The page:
LANSING, Mich. (WLNS) – People who live in Lansing’s eastside neighborhood have added their fourth pride flag to the district’s sign after the previous three have been removed.

One neighborhood organizer said what started as a way to mark pride month has turned into a community example of perseverance after the latest flag has gone missing, base and all.

“When the first one went missing, and I’m an optimist guy. I am always optimistic about everything and when I saw it went missing, I said heck, maybe someone needed one,” said organizer Ryan Kost.

He said the Eastside Neighborhood Organization Board wanted to honor pride month and homeowners who are part of the LGBTQ community by flying a rainbow flag.

It was attached to a road sign on East Michigan Avenue. Kost said he didn’t think much when the first flag went missing. Its replacement was tied to the flag mount. But days later, that flag was gone.

The latest flag was locked to its mount and on Tuesday, only the broken mount was left.

“I understand that like there’s differences that people have. Difference is valid, different points of view. But that doesn’t entitle anyone to vandalize or destroy other people’s things,” said Kost.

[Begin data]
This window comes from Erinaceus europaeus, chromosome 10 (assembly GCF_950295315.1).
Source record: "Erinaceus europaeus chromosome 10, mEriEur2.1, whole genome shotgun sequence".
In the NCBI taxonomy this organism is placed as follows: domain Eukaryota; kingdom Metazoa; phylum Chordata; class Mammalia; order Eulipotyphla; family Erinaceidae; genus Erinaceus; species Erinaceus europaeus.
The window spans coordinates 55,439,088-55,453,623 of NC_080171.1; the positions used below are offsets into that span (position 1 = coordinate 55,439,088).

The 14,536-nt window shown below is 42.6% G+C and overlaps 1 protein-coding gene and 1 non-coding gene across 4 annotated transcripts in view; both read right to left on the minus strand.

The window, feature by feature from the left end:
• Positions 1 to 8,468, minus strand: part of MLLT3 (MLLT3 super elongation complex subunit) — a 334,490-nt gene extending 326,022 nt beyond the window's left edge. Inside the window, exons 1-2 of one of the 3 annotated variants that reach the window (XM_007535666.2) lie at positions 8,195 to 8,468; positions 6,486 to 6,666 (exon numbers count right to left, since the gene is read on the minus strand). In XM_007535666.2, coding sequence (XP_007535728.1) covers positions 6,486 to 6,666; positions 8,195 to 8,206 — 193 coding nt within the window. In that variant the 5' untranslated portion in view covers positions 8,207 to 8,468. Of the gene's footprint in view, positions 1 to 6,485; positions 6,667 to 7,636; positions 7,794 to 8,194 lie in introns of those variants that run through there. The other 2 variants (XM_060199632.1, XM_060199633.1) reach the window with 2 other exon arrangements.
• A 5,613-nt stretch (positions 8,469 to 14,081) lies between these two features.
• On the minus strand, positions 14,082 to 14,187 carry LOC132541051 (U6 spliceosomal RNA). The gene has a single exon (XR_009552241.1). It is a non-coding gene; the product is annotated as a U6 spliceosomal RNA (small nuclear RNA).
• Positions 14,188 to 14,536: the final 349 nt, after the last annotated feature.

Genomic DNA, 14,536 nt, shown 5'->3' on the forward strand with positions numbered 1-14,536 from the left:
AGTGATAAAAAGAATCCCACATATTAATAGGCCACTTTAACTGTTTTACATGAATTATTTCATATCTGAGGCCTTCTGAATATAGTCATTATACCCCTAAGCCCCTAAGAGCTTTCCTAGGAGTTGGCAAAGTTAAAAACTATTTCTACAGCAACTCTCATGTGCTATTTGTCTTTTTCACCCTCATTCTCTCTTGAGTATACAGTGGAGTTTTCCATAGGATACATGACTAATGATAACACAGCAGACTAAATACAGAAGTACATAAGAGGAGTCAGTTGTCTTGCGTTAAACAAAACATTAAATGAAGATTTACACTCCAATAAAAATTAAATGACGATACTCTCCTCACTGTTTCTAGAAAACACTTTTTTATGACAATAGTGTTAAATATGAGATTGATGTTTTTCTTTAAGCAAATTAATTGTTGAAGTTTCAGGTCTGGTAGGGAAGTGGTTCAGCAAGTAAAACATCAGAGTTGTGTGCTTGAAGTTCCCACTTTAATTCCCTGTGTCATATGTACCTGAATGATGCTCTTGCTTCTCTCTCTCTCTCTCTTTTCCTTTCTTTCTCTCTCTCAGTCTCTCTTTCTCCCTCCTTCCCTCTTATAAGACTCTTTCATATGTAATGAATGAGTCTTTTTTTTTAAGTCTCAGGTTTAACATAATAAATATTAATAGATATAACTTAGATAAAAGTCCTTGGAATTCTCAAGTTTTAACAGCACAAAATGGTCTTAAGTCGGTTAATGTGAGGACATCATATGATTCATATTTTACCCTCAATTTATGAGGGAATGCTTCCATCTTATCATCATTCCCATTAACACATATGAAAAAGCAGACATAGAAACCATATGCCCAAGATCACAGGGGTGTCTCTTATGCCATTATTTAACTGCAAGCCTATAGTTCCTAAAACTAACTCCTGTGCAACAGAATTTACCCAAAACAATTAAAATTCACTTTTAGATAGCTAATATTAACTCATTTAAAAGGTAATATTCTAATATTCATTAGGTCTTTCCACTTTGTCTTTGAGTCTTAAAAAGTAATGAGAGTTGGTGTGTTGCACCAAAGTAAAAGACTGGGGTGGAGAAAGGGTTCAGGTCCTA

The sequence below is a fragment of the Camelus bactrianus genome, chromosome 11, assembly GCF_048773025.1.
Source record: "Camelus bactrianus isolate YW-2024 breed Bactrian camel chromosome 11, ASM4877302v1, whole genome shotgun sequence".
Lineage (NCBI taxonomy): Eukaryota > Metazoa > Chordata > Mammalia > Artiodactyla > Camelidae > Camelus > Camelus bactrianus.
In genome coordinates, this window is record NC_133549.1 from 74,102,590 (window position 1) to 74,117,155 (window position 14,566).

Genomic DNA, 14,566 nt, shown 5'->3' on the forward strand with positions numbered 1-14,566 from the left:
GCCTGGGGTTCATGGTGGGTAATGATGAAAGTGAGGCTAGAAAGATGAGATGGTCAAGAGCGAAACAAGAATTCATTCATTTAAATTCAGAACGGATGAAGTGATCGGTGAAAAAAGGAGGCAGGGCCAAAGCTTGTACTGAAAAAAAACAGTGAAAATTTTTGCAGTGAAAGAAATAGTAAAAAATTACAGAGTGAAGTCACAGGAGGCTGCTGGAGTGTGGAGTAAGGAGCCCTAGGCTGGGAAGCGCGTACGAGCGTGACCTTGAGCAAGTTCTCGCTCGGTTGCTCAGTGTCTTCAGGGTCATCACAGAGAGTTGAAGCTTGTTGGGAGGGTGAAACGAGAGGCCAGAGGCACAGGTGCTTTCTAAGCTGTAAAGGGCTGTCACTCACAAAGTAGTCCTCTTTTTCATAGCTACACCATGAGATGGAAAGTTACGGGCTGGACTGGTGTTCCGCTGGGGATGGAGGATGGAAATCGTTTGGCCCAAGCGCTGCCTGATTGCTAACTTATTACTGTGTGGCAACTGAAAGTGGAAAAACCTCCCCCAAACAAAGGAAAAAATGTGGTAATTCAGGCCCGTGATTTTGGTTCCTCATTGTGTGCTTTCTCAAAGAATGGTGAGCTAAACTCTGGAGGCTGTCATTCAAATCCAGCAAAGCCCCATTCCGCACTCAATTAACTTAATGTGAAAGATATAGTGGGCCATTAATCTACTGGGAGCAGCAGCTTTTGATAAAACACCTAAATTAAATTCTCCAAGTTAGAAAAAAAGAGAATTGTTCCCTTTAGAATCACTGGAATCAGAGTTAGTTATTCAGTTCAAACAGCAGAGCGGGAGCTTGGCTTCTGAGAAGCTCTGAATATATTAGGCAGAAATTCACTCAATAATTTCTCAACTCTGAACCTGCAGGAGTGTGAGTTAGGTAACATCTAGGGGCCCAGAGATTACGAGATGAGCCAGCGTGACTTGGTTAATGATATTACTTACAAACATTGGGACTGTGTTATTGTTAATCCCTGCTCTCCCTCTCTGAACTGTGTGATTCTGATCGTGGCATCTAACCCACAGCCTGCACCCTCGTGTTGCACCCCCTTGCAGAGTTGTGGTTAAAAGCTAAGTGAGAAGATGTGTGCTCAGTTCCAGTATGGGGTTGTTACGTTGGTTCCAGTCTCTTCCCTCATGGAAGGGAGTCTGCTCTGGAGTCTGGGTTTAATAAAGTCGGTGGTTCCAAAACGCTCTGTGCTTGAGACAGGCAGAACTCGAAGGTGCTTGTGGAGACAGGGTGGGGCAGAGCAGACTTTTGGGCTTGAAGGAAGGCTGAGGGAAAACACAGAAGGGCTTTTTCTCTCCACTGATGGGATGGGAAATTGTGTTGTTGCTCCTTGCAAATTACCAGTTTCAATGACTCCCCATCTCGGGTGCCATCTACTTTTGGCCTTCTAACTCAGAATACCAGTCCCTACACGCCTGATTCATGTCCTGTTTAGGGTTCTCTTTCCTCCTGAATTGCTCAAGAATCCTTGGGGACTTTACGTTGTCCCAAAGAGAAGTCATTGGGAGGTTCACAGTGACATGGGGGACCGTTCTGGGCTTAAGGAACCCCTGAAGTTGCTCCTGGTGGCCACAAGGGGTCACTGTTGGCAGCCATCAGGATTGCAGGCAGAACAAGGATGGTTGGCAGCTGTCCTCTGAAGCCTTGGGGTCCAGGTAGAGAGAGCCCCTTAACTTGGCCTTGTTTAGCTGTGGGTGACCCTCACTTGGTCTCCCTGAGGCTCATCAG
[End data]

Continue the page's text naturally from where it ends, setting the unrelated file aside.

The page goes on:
Kost said he as filed an online report with Lansing police. Officials with the Department said those types of reports take time before the initial follow up. Businesses nearby do not have cameras pointed in that direction. One business owner told 6 News he found the incident disturbing.

Since the first incident, there has been an outpouring of support from around the neighborhood and Lansing.

Six people have donated their own pride flags along with others giving money and poles. Kost said what drives him to keep replacing the flag are his neighbors and the lesson behind the incident.

“I firmly believe our kids are watching. And if the kids can see that the bully wins, that’s not a lesson I want to pass on. I want kids to be able to see that good does prevail, the right thing does happen. Even in the face of someone constantly doing things like this,” Kost said.

Kost said he’s not sure who could be behind the missing flags but says he plans to replace them no matter how many times they’re taken.